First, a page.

Many employees in the roofing industry moonlight or perform side jobs after work or on the weekend. There are a lot of differing opinions on whether side work is acceptable or not. In some cases, if the side work is not taking business away from the company and the company’s resources and tools are not being used, a contractor might decide it’s all right for employees to do side work. In other situations, the side jobs may be competing with the business, cause the employee to perform poorly on their day job, or result in the employee habitually leaving early to get to their side job.
Whatever your stance on the situation, contractors should have solid policies in place on the issue in their employee handbooks and should consider asking all employees to sign a non-compete and confidentiality agreement. Confidentiality agreements, also known as non-disclosure agreements, protect private, proprietary information and trade secrets and should explicitly define what is to be kept confidential. For example, a contractor may have a proprietary installation method or sales methodology that should not be shared or used outside of the business in any way, otherwise competitors may be able to obtain and use the method to their own advantage. It is also important to include available remedies in the event that the agreement is breached, and should specify the contractor’s ability to obtain an injunction in addition to monetary damages.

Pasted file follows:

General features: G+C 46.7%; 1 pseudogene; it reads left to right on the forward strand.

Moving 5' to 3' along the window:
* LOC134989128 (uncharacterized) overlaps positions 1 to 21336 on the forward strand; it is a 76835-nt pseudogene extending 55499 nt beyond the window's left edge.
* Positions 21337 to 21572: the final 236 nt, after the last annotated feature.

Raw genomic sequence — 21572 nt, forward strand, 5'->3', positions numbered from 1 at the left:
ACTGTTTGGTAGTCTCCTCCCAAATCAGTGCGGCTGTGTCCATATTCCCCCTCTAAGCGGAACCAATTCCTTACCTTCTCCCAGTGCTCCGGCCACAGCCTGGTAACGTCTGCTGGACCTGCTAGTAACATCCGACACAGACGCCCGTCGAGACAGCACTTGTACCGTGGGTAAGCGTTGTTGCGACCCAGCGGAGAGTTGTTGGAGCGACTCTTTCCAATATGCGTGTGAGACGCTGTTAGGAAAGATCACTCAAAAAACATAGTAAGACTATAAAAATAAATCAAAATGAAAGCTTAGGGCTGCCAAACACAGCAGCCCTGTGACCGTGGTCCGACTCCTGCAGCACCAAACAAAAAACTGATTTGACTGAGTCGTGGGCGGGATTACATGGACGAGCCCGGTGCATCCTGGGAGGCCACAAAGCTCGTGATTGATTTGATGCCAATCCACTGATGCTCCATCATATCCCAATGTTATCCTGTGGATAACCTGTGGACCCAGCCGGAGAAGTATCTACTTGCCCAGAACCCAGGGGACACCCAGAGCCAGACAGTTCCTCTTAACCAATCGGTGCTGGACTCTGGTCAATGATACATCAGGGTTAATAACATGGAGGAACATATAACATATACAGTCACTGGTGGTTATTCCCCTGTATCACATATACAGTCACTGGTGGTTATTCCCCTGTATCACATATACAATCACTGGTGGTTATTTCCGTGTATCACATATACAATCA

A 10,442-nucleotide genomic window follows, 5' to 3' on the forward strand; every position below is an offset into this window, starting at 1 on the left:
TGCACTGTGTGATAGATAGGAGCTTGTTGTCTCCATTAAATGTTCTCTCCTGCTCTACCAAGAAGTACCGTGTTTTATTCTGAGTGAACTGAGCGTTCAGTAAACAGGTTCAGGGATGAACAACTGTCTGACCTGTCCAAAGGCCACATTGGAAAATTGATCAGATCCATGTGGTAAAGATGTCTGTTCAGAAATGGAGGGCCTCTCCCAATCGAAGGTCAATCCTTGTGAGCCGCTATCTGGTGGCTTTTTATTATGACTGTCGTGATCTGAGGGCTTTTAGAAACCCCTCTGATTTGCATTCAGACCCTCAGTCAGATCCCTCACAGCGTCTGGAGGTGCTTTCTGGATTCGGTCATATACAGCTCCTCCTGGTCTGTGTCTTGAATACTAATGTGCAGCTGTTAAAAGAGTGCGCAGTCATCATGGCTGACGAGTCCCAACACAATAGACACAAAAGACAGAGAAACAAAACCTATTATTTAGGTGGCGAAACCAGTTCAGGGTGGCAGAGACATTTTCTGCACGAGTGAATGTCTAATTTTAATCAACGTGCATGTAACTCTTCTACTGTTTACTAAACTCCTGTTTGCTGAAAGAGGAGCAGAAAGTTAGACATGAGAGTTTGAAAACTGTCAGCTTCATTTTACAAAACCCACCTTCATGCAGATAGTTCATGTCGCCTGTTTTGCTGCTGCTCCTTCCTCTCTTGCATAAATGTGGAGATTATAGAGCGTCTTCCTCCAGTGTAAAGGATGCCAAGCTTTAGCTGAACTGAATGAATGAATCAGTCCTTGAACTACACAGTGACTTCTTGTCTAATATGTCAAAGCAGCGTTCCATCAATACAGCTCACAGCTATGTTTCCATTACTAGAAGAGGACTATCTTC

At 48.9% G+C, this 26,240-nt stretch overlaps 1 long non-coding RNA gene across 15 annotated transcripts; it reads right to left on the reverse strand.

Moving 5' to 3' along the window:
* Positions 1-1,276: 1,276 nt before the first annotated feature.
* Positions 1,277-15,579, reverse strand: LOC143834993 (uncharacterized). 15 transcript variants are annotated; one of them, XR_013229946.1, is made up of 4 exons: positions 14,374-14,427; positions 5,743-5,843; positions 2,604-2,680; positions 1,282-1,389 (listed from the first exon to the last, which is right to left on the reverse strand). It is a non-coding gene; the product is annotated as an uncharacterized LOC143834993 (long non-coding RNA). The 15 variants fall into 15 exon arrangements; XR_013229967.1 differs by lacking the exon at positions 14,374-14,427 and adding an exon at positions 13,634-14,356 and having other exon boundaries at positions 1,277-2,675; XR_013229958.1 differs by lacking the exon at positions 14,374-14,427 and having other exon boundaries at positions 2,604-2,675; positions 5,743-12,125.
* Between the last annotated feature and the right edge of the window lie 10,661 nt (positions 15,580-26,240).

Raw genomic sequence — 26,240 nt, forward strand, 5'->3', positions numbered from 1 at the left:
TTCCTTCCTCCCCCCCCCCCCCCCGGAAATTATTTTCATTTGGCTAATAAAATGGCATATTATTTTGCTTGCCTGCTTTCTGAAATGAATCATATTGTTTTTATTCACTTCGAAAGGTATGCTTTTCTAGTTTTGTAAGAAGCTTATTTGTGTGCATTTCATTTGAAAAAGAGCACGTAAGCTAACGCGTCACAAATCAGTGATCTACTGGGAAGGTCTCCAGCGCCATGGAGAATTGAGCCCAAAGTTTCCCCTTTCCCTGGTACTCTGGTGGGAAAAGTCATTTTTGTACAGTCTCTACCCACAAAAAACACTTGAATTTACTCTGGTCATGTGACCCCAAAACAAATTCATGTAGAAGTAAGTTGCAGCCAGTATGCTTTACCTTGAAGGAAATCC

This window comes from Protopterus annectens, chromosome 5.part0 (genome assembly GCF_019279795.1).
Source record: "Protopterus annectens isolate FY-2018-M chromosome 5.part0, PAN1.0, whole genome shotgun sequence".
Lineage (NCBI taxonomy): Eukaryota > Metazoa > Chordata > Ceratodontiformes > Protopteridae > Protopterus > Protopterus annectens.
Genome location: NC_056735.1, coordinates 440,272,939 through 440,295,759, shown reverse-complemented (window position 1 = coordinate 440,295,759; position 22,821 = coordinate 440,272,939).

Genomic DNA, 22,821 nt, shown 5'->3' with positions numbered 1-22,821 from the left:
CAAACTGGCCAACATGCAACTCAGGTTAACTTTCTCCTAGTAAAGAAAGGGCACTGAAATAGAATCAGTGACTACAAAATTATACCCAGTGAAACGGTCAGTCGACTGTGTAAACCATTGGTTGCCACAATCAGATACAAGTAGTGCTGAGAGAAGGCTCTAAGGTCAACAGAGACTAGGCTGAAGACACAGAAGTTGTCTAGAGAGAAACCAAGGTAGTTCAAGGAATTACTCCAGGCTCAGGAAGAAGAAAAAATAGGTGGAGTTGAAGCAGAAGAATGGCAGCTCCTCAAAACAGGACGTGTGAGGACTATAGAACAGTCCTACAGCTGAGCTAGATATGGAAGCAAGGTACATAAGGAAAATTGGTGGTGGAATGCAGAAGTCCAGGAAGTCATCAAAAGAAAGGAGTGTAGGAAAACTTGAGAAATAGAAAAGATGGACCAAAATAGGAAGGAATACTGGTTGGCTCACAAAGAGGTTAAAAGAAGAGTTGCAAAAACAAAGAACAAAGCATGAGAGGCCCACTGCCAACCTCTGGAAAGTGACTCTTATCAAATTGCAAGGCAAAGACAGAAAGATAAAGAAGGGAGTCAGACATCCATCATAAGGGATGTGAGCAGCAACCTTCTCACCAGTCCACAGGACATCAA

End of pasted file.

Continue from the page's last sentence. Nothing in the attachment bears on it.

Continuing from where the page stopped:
Having employees sign a non-compete clause protects your business from the competition that can result from employees performing side work. It also provides protection for a specified period of time after an employee leaves the company from the employee either starting his or her own competing business or obtaining employment with a competitor. Acceptable time periods range from one to several years, depending on the level of responsibility the employee holds within the company.
Laws vary by state as to the enforceability of a non-compete agreement, including acceptable geographical and temporal limitations, so be sure to familiarize yourself with the laws in the state where your business is headquartered.
Trent Cotney is the founder of Trent Cotney, P.A. Construction Law Group, specializing in construction law. See Trent’s full bio here.
Author’s note: The information contained in this article is for general educational information only. This information does not constitute legal advice, is not intended to constitute legal advice, nor should it be relied upon as legal advice for your specific factual pattern or situation.